American Journalist Roxana Saberi Arrives in Europe

American journalist Roxana Saberi arrived in Austria, where she will spend "a few days" recuperating after four months in an Iranian prison.

Saberi, smiling and looking well, thanked the people around the world who had supported her during her time in prison. She said she and her parents planned to spend several days in the Austrian capital so she could begin to come to terms with her ordeal, and hoped to talk more about what happened.

"I need some more time to think about what happened to me over the past couple of days," the 32-year-old journalist said. "Nobody knows about it as well as I do and I will talk about it more in the future, I hope, but I am not prepared at this time."

Saberi, who grew up in Fargo, North Dakota, and moved to Iran six years ago, has dual citizenship. She was arrested in late January and convicted of spying for the United States in a closed-door trial that her Iranian-born father said lasted only 15 minutes.

She was freed on Monday and reunited with her parents, who had come to Iran to seek her release, after an appeals court reduced her sentence to two years suspended.

Her lawyer, Saleh Nikbakht, has said she was convicted in part because she had a copy of a confidential Iranian report on the U.S. war in Iraq. He said she had copied the report "out of curiosity" while she worked as a freelance translator for a powerful body connected to Iran's ruling clerics. Prosecutors also cited a trip to Israel that Saberi made in 2006, he said Tuesday. Iran bars its citizens from visiting Israel, its top regional nemesis.

He said she told appeals court judges that she had copied the document two years ago but did not pass it on to the Americans as prosecutors claimed. He gave no details on what was in the document because it remains confidential.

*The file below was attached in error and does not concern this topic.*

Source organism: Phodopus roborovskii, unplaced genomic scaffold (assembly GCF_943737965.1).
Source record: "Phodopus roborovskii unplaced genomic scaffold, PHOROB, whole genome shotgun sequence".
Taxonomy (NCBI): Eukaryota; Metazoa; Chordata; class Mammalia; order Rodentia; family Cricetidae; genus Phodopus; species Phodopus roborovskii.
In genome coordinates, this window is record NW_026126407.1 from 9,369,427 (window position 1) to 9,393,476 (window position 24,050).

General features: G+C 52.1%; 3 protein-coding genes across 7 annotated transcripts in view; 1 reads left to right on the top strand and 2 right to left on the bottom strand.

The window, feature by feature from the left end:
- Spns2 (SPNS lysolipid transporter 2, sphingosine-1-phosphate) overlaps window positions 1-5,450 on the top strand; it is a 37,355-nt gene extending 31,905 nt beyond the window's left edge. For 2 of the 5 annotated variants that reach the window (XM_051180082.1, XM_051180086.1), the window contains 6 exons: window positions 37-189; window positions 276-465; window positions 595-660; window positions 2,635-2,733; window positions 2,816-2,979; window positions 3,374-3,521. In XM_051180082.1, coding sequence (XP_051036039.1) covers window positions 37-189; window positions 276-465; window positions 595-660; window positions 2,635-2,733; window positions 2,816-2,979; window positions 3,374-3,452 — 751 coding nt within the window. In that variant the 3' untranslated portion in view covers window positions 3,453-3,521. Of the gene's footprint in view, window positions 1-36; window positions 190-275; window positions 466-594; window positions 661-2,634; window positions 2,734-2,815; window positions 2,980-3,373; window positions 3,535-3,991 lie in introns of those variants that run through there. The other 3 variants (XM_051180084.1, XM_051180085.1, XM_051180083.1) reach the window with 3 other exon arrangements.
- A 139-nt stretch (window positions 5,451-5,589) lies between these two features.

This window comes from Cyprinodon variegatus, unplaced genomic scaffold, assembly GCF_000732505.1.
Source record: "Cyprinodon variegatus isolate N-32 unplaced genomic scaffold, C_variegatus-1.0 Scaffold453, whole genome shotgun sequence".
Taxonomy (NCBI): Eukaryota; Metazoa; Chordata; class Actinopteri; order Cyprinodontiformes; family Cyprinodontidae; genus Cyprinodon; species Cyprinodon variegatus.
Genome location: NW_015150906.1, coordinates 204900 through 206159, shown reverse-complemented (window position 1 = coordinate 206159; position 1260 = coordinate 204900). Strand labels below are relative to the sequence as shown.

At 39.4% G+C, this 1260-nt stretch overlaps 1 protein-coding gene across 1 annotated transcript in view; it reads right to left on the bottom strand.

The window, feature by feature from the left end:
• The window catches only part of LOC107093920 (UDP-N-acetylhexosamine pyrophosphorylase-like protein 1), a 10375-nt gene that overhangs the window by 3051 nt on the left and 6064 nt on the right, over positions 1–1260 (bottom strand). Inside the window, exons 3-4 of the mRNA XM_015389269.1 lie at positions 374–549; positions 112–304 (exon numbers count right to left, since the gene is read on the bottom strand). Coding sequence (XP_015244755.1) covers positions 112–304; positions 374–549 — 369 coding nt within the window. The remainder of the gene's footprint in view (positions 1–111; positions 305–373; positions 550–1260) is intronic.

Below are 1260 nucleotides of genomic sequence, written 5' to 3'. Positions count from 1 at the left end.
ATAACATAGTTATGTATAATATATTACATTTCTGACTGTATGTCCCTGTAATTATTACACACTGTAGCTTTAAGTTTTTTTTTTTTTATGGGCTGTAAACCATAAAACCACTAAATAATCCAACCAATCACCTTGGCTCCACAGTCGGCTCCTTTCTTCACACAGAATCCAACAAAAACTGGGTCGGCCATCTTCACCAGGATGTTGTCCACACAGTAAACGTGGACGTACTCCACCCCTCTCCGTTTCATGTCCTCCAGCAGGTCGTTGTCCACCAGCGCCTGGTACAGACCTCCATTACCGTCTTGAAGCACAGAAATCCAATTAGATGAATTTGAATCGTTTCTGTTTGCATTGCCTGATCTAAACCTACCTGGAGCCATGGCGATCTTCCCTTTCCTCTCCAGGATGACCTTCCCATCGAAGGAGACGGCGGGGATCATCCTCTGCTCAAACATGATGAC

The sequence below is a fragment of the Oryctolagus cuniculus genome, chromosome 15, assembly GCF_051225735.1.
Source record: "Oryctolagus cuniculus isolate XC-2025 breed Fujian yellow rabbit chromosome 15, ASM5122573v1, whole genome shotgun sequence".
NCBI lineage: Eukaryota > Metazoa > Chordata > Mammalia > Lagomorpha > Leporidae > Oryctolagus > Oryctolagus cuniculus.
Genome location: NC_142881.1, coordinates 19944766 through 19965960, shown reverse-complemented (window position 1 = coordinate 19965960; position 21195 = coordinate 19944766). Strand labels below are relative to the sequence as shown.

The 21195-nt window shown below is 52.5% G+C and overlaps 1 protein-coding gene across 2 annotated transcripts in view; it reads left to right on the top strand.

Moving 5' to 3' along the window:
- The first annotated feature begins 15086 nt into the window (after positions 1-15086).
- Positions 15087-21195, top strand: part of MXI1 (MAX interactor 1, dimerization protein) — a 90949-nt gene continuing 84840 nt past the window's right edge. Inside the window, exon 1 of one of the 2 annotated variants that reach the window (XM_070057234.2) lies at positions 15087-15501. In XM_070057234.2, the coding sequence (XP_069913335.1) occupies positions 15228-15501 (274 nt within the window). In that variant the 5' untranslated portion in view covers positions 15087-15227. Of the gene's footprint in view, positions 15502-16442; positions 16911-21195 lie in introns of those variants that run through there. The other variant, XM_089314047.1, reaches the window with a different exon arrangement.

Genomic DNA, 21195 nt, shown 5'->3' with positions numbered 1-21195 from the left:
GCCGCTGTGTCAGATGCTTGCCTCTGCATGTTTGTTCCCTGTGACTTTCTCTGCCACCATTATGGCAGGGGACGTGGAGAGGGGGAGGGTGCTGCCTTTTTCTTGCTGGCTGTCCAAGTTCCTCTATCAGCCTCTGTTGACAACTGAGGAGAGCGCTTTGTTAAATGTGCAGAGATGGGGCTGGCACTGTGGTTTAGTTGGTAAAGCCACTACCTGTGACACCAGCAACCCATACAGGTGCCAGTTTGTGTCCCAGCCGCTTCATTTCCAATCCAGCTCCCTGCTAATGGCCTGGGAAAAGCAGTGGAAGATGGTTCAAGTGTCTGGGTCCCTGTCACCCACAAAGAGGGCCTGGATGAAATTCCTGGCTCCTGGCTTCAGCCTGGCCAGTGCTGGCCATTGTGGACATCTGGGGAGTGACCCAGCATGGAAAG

The United States had said the charges against Saberi were baseless and repeatedly demanded her release. The case against her had become an obstacle to President Barack Obama's attempts at dialogue with Iran, the top U.S. adversary in the Middle East.

Saberi, who at one point went on a hunger strike, told reporters at the airport in Vienna that she was grateful for the support she had received.

"I heard that certain people, many people, went through a lot of troubles because of me," she said.

"Both journalists and non-journalists around the world, I've been hearing, supported me very much and it was very moving for me to hear this."

Saberi made special mention of Austria's ambassador to Iran Michael Postl, whom she described as "very helpful."

Austrian Foreign Ministry spokesman Peter Launsky-Tieffenthal said Postl knows the Saberi family and, due to his extensive contacts in Iran, was able to help secure her release.

"I want to thank him again, and his family, and all the other people and nations in the world who helped us during this time," she said.

Austria has had a decades-long dialogue with Iran on human rights and was also involved in the release of Iranian-American academic Haleh Esfandiari from prison in 2007.

Saberi did not specify how long she planned to stay in Austria, saying only: "We're going to stay here for at least a few days and then go on to the United States."

She said it was still unclear if she would also travel to France, where a film she co-scripted premiered at the Cannes Film festival on Thursday. The film's director is Saberi's partner.

Saberi ended her hunger strike in prison after two weeks when her parents, visiting her in prison, asked her to stop because her health was weakening.

Saberi had worked as a freelance journalist for several organizations, including National Public Radio and the British Broadcasting Corp.

After her arrest, Iranian authorities initially accused her of working without press credentials, but later leveled the far more serious charge of spying. Iran released few details about the allegations that she passed intelligence to the U.S.